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Jacob saves his neighbors in the blizzard of 1787

The television "whether" experts were quick to cry "Blizzard!" when an early-season snow-spit hit Denver a while ago, but their own pictures gave the lie to their remarks. We saw folks shoveling, and the snow was limp and dispirited. It seems warm southerly winds kept the lovely snow moist, and when snow is moist you ain't got no blizzard, no-how. Sorry, TV and Colorado, but a blizzard needs violent winds, a dry, driving snow, and intense cold.

"Blizzard" comes from Old English words for flash, fire, and suchlike, and the dictionary editors hedge that it was probably used in its present sense in Iowa in 1870, when a breath of a blizzard came in a man's keyhole and blew his Encyclopedia Britannica through the opposite wall into New Mexico.

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We get blizzards here in Maine all the time, except on good days. Our blizzards make up to the sow-west, and burst upon us from the know'theast on a high tide, a whopping great spell-o'-weather not to be confused with a dash of wet snow.

My grandfather told me about the time his father saved the Cowing family from freezing to death, the first time a Down East blizzard came into the annals of our family. His father, he said, had come up from tidewater in 1787 to clear a hillside farm, the same farm of my grandfather, my father, then me.

It was spring, and he first made a "burn" so he could plow, and he got a small garden planted in the warm earth after the fire went out. Then he made a byre for his cow and oxen, next a cabin for his wife and two children. It was a snug house of pine logs, with a stone fireplace for warmth and cooking, and a loft, gained by ladder, where they slept. He was ready for winter.

It is true that a North Atlantic easterly storm forms to the southwest. When it has spent itself, it clears off the same way. You can, with some success, tell what our weather will be tomorrow by looking at New York City yesterday. The sky takes on a dull, leaden, complexion, and a heavy silence settles over the land. The air is still and foreboding. Evening settles in, and it is well to batten the hatches.

The old-timers would consult the tide calendar to predict the first snowflake. Storms break on a turn of the tide. By morning we'd be locked in an old baister, for sure. You could tell by the signs: The wind would pick up, and the sink spout would sing. Today's sophisticated plumbing has removed the sink spout that stuck out through the kitchen wall, and we can't listen to the sink spout's toot and tell the weather. Too bad! The thermometer would hit bottom with a thud so loud the dog came to watchful attention.

The wind blew the snow against shingles and clapboards and windows, making the family happy about having shelter and comfort. Warm in bed, it was pleasant to anticipate no school, though some blizzards fushed out so we had school anyway. So now comes Grampie's story about our first blizzard on the farm, back in 1787.

His father and mother and their bairns had "clim" to the loft and tucked themselves in for the night. The wind howled, the snow snew, and the big fireplace flickered. You couldn't ask for better on a bitter cold Maine night. They were alone in a wilderness world that would be piled white in the morning, warm and happy and secure in their tight log cabin. Let it snow!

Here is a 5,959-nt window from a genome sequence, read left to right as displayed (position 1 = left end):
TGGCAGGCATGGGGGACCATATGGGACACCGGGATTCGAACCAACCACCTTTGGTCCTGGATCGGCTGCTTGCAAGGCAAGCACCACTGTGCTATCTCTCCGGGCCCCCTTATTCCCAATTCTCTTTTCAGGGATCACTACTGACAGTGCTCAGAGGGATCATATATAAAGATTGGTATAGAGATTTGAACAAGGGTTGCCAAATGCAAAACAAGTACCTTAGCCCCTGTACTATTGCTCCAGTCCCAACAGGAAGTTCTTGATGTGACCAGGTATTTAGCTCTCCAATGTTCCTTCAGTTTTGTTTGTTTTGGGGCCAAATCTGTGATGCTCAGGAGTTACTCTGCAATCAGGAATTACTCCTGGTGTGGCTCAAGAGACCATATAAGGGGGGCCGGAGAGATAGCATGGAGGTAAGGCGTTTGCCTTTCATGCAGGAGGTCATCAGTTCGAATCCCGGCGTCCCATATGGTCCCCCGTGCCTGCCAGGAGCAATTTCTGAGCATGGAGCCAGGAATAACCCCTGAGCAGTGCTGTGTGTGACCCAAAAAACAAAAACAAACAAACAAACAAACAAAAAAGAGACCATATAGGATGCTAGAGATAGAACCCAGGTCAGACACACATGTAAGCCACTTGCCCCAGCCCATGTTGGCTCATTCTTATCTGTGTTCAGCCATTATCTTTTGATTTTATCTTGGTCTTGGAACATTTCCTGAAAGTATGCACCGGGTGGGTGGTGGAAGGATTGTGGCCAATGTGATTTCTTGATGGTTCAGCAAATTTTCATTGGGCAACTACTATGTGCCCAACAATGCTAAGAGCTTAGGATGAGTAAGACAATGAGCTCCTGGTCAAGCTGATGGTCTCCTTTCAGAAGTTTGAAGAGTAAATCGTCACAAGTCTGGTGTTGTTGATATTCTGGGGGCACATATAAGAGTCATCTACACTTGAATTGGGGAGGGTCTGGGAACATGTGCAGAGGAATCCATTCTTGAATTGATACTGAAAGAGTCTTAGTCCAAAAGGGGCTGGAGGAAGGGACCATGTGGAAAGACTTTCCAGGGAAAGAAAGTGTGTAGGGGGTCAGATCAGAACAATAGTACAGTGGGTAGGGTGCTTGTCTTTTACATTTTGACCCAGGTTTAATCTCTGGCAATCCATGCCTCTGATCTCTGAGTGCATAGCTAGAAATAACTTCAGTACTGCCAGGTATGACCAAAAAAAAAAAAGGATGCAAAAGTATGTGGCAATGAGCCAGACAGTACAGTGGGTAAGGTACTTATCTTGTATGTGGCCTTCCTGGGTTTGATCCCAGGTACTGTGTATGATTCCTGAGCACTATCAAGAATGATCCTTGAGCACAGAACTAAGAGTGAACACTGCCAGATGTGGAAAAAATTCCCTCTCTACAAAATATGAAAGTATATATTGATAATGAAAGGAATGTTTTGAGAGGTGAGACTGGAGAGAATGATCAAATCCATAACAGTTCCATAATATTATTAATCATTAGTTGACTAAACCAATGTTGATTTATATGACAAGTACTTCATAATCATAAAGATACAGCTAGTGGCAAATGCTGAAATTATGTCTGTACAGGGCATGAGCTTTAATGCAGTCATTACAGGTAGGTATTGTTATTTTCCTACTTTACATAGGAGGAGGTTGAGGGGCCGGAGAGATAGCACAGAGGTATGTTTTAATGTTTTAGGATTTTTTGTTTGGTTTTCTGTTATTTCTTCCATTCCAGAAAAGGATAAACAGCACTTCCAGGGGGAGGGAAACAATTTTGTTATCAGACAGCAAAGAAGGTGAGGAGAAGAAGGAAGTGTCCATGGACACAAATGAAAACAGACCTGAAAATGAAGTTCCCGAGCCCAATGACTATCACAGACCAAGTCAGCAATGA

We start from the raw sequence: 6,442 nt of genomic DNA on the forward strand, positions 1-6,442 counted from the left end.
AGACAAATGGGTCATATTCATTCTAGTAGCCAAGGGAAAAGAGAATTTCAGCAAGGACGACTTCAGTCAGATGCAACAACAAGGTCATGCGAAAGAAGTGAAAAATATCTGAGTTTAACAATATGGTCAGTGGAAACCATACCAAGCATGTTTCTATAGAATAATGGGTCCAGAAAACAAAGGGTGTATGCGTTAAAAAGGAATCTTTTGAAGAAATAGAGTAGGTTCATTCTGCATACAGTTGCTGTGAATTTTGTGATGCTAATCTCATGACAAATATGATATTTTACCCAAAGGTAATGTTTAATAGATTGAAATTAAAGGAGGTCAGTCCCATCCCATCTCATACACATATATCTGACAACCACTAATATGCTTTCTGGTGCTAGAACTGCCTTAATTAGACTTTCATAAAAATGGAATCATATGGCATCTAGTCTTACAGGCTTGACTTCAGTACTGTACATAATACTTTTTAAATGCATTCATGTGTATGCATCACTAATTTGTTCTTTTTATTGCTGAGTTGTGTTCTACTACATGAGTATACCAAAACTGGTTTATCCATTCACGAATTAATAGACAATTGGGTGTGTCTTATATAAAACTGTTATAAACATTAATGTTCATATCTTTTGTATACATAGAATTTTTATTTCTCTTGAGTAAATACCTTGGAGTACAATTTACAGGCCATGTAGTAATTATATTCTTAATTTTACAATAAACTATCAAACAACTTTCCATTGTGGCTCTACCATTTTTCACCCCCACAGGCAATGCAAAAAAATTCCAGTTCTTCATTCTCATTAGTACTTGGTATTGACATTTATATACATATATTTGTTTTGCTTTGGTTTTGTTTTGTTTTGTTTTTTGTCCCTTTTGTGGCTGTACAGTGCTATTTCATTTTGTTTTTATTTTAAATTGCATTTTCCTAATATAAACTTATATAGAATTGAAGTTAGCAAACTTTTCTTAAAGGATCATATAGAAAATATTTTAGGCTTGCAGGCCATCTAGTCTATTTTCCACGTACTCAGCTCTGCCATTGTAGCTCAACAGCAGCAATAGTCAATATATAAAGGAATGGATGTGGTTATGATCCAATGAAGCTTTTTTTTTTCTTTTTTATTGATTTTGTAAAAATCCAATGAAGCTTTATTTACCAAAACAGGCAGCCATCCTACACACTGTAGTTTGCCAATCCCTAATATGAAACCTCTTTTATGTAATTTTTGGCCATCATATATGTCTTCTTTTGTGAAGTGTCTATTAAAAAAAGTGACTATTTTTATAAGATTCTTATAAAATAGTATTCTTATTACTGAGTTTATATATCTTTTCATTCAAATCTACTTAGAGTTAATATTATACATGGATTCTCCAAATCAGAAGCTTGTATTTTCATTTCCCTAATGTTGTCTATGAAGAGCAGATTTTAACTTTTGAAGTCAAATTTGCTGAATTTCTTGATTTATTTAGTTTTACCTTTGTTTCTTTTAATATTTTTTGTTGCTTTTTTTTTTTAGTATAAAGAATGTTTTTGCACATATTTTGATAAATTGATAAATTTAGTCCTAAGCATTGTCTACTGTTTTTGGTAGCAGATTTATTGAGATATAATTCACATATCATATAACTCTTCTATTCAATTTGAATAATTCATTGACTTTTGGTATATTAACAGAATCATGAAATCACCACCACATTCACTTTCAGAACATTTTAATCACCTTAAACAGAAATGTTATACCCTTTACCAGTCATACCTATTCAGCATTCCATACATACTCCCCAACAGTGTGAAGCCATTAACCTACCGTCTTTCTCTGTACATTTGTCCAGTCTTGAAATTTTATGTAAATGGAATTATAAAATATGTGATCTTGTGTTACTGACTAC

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Then there came the sound of somebody kicking at their door. Their nearest neighbor was the Cowing family, two miles toward the river, and such an alarm on a stormy night meant only some kind of emergency! The voice that shouted was that of Mr. Cowing. "Open up, Jake! Let me in!"

My great-grandfather came down from the loft, let Mr. Cowing in, and fought the wind to close the door. Mr. Cowing shook off the dry snow, disengaged his snowshoes, and said, "I lost my fire! I came to get fire!"

STRIKE-ANYWHERE matches were unavailable in Maine at that time. Striking fire with flint and steel was not always easily and quickly done. Since he had lost his fireplace fire and needed to rekindle, Mr. Cowing felt it was easier to walk two miles in a blizzard than it was to Boy-Scout a spark in his tinderbox. He had accordingly walked up the hill to get a coal. Great-grandfather Jacob obliged him.

Some cold wood ashes were laid on one leather over-mitten, a red hot maple-wood coal from the hearth was added, then more cold ashes. The coal would ride inactive in the ashes, and could be blown up to kindle a new fire when Mr. Cowing got home. Mr. Cowing clapped his other mitten over the ashes and coal to protect his precious fire against the storm, said good night and thanks, and started for home.

There were no street lights, no highway plows, no nothin', and Mr. Cowing walked home on snowshoes with his hands cupped together before him. Great-grandfather Jacob kicked snow away so he could close his door, added wood to his own fire, and went up his ladder to his loft. According to his son, my grandfather, he said, "He'll make it. But losing your fire that way sartin'-sure sets up an inconvenience!"

Mr. Cowing did make it, so his family didn't freeze. Ever after, he always spoke a kind word about my great-grandfather Jacob. May I suggest to the folks in Denver that a good way to tell a blizzard from a touch of snow is to hold your hands together in front of you, and walk two miles on snowshoes into the wind. There are undoubtedly other ways, but this one is convincing.

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